What HIIT Can Do for Your Performance at the Gym, at Work and in Life
Whether it’s running the road, spinning in a gym or kicking it up to a rhythmic beat, when doing cardio, the arms and legs are in motion and sweat is pouring, which must mean calories are burning and fat is dissolving. Thus, we assume that this must be the way to get in shape.
And, indeed, improved cardiovascular functioning is an important part of being in shape. But here’s the rub: Not only do extended sessions of cardio fail to enhance muscle, tone or shape, but it’s a well-established scientific fact that endurance-based cardio is actually in opposition to the vital lean muscle you’re so meticulously seeking to sculpt during your Fit for SUCCESS program.
Thus, should you choose to engage in low-intensity, long-duration cardio during your transformation, you will, effectively, be taking a giant eraser to your precious gains in lean muscle earned during your strength training sessions.
The Real Aim of Cardio
In 1996, I discovered the science of High Intensity Interval Training (HIIT). A highly effective form of cardio training, HIIT is specifically designed to maximize fat loss and minimize time, while supporting lean muscle.
The premise of HIIT is simple: Rather than waste time exercising at a slow pace, hoping fat melts off before you’re overcome with boredom, you alternate intervals of moderate-intensity cardio training with short bursts of near-maximum effort. These intervals keep you focused and engaged.
In research, HIIT has repeatedly outperformed conventional forms of low-intensity cardio. HIIT expends more calories not only while you’re training, but for hours afterwards as well. That’s right: While you’re relaxing, eating, working at your desk, and even sleeping, your metabolism races along at an elevated rate long after you’ve finished. More calories burned equals more fat lost—up to 50 percent. When it comes to transforming lives, HIIT is the perfect fit.
A HIIT for Your Success
One of the aspects of the Strength for Life HIIT Cardio Program that people tell me they like most is that HIIT can be applied to all sorts of activities, in and out of the gym. I like to apply HIIT when running stairs or doing short sprints, but it can also be done as effectively on nearly any cardio machine (stair-stepper, stationary bicycle, treadmill, rowing, elliptical) or activity where you can alternate periods of high intensity with periods of low intensity.
Start by engaging in a three-minute warm-up. Take a gradual, stepped approach to ready your body before reaching for your highest levels of intensity. Begin your first interval with 60 seconds at high intensity. (If you’re outdoors, you may want to try a physical measure, say 40 yards, halfway around the track or one time up a set of bleachers.) Then return to a lower level of intensity for 60 seconds. This allows you to catch your breath and prepare for your next all-out assault. Drop the little red dots on the machine down to about 30 to 40 percent of your peak. (On a scale of one to 10, you’re at a three or a four). Continue this pattern of alternating high-intensity and low-intensity 60-second intervals for a series of eight peaks. After your last peak interval, enjoy a two-minute low-intensity cool down. This ends your HIIT workout.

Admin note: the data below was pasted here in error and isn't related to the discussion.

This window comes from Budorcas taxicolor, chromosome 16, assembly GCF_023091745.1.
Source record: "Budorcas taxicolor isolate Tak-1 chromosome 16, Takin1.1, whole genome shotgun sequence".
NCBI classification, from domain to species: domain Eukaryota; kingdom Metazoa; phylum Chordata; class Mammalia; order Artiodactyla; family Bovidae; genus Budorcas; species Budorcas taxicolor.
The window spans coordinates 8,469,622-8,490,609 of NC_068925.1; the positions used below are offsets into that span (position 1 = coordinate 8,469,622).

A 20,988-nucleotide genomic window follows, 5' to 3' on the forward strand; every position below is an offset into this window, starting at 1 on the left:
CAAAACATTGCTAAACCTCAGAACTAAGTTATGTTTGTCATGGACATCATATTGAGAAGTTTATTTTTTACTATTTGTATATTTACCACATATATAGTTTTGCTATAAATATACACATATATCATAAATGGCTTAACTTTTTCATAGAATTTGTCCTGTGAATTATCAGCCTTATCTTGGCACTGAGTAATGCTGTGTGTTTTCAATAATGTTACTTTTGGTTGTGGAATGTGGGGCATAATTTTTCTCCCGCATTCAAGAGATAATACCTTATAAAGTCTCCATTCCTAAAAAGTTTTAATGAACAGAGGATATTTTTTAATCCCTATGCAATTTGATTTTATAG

All peaks are not created equal. It’s up to you to discover your upper limits, which will most likely increase as you advance throughout your 12-week challenge.
Your time limit is 20 minutes. If you give yourself more time, you’ll naturally reduce your intensity so as to fill it. So don’t do it. Stick with 20 minutes, and make every minute count. Stay engaged in your training, and don’t allow a newspaper, magazine or TV to distract you.
We Got a HIIT!
Much like Focus Intensity Training®, HIIT relies on short all-out bursts of performance, followed by periods of active rest and recovery. (Recall last week’s Fit for SUCCESS post, “The Space Between the Notes.”)
So what does this have to do with your work performance? Applying the principles in HIIT and Fit for SUCCESS to your professional life will enable you to be more focused and driven to get things done and to ignore the common distractions that attempt to hijack your attention. You might recognize these as non-urgent e-mails, instant messages, news crawls, non-essential Web surfing and, generally speaking, all unnecessary interruptions. Go all-out, and then you can check out and recover during your break, whether it’s five minutes, an hour, a weekend or a week’s vacation. Then you’ll able to bring it 100 percent upon return.
Imagine, for a moment, running your day in a series of intentional, focused sprints, followed by moments of recovery.
How would that make you more productive? More Fit for SUCCESS?
Until next week,